Although deserts are full of many poisonous animals, still it is probable that these serpents suddenly arose, and were created for this special purpose; as if God, in His determination to correct the people’s pride, should call into being new enemies to trouble them. For they were made to feel how great their folly was to rebel against God, when they were not able to cope with the serpents. This, then, was an admirable plan for humbling them, contemptuously to bring these serpents into the field against them, and thus to convince them of their weakness. Consequently, they both confess their guilt and acknowledge that there was no other remedy for them except to obtain pardon from God. These two things, as we are aware, are necessary in order to appease God, first, that the sinner should be dissatisfied with himself and self-condemned; and, secondly, that he should seek to be reconciled to God. The people seem faithfully to fulfill both of these conditions, when they of their own accord acknowledge their guilt, and humbly have recourse to God’s mercy. It is through the influence of terror that they implore the prayers of Moses, since they count themselves unworthy of favor, unless an advocate (patronus) should intercede for them. This would, indeed, be erroneous, that those who are conscience-struck should invite an intercessor to stand between them and God, unless they, too, should unite their own prayers with his; for nothing is more contrary to faith than such a state of alarm as prevents us from calling upon God. Still the kindness of Moses, and his accustomed gentleness is perceived by this, that he is so readily disposed to listen to these wicked ones; and God also, on His part, shews that the prayer of a righteous man is not unavailing, when He heals the wound He had inflicted. f121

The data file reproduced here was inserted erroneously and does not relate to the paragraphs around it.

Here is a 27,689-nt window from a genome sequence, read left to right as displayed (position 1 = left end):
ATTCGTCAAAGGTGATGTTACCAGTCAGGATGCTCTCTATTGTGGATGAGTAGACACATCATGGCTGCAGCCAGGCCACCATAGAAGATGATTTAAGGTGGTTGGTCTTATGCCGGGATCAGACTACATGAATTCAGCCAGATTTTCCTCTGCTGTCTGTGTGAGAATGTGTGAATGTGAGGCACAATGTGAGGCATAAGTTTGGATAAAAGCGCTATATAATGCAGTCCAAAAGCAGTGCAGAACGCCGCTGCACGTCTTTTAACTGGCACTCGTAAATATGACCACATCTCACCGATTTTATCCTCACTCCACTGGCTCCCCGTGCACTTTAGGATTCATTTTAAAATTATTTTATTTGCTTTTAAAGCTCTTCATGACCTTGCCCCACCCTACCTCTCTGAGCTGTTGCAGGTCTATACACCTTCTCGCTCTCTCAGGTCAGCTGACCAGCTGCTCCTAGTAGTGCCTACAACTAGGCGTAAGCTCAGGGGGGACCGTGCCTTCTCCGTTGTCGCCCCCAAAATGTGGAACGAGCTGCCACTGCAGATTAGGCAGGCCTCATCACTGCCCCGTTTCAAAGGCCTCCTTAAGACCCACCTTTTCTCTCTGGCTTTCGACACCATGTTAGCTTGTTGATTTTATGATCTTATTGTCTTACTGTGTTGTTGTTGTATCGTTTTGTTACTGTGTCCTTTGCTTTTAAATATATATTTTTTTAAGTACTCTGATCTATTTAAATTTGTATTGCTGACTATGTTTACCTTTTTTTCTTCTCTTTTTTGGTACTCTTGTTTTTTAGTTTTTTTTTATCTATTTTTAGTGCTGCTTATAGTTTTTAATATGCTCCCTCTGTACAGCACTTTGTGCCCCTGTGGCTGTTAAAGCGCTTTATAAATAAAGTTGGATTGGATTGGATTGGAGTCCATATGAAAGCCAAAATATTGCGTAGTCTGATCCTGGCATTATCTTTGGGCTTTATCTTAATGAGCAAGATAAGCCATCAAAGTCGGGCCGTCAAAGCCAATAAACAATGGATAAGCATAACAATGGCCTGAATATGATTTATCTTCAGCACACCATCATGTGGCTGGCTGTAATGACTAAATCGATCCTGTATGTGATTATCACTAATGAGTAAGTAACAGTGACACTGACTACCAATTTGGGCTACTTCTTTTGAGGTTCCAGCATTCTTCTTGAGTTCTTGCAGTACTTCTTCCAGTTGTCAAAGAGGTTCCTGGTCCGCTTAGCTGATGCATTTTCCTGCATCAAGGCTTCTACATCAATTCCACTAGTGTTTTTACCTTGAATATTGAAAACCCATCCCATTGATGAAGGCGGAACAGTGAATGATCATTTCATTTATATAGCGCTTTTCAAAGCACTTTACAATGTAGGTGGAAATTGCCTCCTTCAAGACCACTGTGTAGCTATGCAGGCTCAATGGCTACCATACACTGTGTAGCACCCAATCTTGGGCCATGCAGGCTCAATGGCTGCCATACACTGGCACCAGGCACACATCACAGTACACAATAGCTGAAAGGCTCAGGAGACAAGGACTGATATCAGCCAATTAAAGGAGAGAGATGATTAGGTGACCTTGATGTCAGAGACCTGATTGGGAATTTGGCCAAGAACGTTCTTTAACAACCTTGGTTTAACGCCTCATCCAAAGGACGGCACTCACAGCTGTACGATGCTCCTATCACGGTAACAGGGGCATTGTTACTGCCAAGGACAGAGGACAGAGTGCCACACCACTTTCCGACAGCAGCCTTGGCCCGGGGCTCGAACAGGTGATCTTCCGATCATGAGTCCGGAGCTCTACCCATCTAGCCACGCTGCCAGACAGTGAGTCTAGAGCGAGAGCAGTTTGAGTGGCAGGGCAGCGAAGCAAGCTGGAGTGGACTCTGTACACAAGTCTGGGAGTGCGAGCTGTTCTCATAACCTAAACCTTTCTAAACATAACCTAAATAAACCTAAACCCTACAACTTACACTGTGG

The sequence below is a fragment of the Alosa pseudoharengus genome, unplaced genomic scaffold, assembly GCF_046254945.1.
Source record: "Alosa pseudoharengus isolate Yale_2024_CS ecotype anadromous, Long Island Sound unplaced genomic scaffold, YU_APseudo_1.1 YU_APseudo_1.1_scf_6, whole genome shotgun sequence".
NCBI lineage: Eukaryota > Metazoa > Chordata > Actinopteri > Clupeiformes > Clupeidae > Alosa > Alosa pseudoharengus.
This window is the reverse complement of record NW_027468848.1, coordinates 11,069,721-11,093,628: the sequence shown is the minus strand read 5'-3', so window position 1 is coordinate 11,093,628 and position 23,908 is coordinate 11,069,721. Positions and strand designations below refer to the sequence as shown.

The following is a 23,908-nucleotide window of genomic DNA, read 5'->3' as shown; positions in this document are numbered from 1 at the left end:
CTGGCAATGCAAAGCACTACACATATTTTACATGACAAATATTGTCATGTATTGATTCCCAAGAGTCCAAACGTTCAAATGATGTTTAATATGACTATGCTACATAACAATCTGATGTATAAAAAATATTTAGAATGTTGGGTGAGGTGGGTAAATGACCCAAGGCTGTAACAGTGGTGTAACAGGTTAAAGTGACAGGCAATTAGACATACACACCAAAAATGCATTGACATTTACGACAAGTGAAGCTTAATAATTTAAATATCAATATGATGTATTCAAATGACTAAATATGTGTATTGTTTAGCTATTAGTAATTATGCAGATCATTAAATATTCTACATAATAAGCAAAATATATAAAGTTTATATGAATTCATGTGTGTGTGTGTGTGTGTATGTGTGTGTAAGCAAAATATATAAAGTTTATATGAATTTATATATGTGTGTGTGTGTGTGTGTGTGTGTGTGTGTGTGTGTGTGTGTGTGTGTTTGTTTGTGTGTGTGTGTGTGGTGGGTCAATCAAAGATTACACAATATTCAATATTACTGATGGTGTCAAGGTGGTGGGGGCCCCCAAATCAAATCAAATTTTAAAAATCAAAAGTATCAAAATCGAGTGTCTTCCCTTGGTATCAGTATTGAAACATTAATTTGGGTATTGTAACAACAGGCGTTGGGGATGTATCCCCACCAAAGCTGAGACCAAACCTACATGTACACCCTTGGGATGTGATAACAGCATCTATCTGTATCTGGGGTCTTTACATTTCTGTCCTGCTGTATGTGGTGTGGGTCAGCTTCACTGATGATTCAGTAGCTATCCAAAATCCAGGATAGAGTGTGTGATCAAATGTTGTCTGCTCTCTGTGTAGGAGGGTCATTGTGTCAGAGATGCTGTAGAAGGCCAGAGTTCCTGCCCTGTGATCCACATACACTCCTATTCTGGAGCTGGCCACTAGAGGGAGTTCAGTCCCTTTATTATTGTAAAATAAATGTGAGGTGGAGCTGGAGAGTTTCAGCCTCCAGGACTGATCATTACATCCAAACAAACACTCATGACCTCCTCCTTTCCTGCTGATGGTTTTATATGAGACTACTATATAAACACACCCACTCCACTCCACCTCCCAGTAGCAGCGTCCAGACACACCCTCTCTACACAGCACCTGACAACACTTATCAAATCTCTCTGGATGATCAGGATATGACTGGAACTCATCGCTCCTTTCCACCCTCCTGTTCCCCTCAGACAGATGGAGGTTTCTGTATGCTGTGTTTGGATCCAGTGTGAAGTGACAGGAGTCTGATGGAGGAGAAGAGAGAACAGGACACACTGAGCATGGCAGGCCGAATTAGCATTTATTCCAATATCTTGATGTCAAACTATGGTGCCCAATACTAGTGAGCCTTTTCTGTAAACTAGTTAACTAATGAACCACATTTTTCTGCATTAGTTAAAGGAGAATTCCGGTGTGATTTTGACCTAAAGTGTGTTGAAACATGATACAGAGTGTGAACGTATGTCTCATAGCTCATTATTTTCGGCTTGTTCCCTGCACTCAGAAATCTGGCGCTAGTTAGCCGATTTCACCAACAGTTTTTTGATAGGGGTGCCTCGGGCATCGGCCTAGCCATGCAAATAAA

8. Make thee a fiery serpent. Nothing would, at first sight, appear more unreasonable than that a brazen serpent should be made, the sight of which should extirpate the deadly poison; but this apparent absurdity was far better suited to render the grace of God conspicuous than as if there had been anything natural in the remedy. If the serpents had been immediately removed, they would have deemed it to be an accidental occurrence, and that the evil had vanished by natural means. If, in the aid afforded, anything had been applied, bearing an affinity to fit and appropriate remedies, then also the power and goodness of God would have been thrown into the shade. In order, therefore, that they might perceive themselves to be rescued from death by the mere grace of God alone, a mode of preservation was chosen so discordant with human reason, as to be almost a subject for laughter. At the same time it had the effect of trying the obedience of the people, to prescribe a mode of seeking preservation, whichbrought all their senses into subjection and captivity. It was a foolish thing to turn the eyes to a serpent of brass, to prevent the ill effects of a poisonous bite; for what, according to man’s judgment, could a lifeless statue, lifted up on high, profit? But it is the peculiar virtue of faith, that we should willingly be fools, in order that we may learn to be wise only from the mouth of God. This afterwards more clearly appeared in the substance of this type: for, when Christ compares Himself to this serpent which Moses lifted up in the wilderness, (<430314>John 3:14,) it was not a mere common similitude which He employs, but He teaches us, that what had been shewn forth in this dark shadow, was completed in Himself. And, surely, unless the brazen serpent had been a symbol of spiritual grace, it would not have been laid up like a precious treasure, and diligently preserved for many ages in God’s sanctuary. The analogy, also, is very perfect; since Christ, in order to rescue us from death, put on our flesh, not, indeed, subject to sin, but representing “the likeness of sinful flesh,” as Paul says. (<450803>Romans 8:3.) hence follows, what I have above adverted to, that since “the world by wisdom knew not God,” He was manifested in the foolishness of the cross. (<460121>1 Corinthians 1:21.) If, then, we desire to obtain salvation, let us not be ashamed to seek it from the curse of Christ, which was typified in the image of the serpent.